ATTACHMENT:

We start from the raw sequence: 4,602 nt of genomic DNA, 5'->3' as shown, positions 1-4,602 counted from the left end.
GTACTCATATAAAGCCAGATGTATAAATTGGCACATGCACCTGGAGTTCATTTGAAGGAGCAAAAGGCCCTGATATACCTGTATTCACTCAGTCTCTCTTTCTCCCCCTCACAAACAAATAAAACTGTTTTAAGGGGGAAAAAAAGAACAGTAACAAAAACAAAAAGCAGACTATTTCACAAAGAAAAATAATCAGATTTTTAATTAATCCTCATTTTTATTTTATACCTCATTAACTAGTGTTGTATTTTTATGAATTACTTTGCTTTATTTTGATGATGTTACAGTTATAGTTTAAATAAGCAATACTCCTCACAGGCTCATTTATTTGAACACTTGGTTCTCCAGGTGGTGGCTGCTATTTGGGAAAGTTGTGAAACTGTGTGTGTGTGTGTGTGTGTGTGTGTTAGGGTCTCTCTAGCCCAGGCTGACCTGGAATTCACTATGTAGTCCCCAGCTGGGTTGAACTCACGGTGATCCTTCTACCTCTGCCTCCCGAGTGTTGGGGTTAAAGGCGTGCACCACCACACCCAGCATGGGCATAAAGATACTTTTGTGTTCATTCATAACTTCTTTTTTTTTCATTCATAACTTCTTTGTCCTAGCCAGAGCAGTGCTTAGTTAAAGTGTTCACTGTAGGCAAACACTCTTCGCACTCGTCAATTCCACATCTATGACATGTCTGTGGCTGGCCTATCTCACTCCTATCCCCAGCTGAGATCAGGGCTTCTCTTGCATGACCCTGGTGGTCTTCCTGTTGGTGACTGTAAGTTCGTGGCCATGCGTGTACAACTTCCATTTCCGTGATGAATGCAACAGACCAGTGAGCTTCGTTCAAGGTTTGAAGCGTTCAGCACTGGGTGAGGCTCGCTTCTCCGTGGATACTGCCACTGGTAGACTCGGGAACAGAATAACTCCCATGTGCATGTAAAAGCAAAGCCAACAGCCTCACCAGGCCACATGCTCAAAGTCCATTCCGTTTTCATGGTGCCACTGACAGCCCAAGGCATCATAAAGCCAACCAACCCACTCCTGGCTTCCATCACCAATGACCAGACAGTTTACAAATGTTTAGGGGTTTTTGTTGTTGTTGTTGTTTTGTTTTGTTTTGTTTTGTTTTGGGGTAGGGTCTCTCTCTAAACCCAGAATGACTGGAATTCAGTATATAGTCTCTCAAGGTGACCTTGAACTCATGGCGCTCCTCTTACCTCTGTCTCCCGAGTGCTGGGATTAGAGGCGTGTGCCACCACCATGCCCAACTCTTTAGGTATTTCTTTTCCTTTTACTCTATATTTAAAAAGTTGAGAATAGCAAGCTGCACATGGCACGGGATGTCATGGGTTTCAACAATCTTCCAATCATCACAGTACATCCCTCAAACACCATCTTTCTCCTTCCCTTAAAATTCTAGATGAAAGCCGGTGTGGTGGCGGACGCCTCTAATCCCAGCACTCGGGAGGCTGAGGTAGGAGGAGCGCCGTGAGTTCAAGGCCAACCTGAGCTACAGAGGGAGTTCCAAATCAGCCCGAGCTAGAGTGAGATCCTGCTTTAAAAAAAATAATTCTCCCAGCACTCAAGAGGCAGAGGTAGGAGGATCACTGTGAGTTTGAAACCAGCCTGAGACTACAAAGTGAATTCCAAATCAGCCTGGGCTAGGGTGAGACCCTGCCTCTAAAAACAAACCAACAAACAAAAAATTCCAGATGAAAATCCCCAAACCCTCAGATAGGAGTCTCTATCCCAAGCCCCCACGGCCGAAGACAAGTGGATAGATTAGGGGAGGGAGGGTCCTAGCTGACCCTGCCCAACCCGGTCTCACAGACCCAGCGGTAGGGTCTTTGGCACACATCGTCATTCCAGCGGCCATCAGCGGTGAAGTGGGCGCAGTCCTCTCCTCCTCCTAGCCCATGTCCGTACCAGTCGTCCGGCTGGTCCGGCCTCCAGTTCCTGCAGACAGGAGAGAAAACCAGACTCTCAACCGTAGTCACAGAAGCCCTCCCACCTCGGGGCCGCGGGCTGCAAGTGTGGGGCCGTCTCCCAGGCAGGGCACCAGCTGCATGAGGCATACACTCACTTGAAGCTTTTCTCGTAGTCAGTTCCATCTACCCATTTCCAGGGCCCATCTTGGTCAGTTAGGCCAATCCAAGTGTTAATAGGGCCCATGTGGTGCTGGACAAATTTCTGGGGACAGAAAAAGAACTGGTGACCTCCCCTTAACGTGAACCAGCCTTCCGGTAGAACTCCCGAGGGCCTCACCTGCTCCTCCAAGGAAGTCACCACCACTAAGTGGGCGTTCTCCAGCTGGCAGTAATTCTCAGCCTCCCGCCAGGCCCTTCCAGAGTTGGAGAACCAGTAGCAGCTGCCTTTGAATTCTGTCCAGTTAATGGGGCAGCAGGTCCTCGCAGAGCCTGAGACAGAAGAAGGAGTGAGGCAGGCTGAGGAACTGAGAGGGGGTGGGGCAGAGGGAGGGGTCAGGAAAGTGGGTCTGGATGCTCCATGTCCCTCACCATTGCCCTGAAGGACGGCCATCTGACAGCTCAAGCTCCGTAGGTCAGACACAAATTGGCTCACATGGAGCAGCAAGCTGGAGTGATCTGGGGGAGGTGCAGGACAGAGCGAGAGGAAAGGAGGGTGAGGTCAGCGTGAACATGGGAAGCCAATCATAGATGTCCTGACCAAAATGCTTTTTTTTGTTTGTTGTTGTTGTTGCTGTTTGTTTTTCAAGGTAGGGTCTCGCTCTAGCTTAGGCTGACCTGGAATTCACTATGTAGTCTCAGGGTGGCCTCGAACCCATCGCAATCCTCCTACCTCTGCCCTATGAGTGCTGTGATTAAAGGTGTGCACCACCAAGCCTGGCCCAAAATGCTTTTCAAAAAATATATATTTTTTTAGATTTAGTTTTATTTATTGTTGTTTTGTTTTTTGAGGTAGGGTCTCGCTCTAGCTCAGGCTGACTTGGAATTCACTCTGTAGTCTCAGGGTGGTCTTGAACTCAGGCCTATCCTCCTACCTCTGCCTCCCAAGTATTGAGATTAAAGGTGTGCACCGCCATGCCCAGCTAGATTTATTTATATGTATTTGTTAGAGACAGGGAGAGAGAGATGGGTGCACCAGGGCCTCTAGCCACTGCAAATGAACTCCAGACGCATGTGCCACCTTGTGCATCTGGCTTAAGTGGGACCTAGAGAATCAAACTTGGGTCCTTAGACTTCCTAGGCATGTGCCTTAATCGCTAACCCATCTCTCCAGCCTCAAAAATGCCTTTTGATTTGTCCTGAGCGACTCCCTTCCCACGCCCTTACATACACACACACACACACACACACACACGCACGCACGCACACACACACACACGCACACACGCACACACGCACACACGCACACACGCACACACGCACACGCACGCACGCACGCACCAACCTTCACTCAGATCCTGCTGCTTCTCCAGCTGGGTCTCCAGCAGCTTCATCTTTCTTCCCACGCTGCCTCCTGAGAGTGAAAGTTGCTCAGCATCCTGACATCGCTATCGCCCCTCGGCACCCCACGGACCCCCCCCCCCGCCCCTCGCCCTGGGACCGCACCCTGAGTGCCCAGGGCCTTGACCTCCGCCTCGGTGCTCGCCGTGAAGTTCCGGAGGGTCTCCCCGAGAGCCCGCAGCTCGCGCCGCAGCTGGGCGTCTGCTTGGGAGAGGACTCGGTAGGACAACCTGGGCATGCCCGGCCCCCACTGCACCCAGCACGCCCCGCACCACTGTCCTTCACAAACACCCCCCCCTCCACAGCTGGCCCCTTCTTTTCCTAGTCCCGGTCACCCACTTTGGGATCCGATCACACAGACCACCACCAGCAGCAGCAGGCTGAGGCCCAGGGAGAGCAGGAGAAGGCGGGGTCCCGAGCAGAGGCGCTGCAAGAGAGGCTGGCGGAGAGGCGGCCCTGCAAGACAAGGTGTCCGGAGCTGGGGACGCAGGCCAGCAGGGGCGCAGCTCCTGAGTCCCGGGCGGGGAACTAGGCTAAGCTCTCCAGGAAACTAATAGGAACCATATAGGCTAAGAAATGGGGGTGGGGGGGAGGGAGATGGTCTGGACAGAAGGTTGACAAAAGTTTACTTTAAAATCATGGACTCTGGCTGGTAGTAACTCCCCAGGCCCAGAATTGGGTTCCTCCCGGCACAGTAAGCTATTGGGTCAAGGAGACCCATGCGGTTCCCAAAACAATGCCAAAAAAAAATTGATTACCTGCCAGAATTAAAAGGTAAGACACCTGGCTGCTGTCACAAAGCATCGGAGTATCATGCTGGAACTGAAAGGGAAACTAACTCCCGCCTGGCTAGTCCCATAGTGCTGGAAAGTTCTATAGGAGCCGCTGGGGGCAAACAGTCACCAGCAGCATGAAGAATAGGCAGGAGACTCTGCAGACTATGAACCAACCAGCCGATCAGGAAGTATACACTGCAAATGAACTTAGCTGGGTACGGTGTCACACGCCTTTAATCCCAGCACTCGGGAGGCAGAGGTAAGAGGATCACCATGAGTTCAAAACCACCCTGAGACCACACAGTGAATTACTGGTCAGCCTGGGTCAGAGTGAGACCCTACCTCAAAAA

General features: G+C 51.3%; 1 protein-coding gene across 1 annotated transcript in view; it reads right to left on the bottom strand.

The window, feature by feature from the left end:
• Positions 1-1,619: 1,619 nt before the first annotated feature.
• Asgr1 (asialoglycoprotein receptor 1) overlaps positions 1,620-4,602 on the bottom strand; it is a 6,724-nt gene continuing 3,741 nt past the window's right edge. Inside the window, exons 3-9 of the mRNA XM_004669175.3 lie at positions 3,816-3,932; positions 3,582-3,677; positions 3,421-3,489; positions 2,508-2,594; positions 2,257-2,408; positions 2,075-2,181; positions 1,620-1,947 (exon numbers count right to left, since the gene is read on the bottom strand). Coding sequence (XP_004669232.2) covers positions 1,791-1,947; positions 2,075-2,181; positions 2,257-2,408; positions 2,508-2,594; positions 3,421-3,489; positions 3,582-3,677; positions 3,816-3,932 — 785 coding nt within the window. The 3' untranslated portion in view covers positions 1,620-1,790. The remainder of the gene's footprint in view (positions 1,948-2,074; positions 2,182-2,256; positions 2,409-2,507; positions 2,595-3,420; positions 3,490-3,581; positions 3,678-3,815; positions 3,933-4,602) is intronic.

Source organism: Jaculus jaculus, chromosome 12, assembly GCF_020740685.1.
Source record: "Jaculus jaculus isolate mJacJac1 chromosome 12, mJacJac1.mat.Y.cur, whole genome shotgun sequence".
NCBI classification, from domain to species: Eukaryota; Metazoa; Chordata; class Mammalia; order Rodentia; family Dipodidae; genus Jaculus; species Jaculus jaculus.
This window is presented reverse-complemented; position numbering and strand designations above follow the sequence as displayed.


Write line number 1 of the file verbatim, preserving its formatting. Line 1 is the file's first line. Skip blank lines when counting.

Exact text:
We start from the raw sequence: 4,602 nt of genomic DNA, 5'->3' as shown, positions 1-4,602 counted from the left end.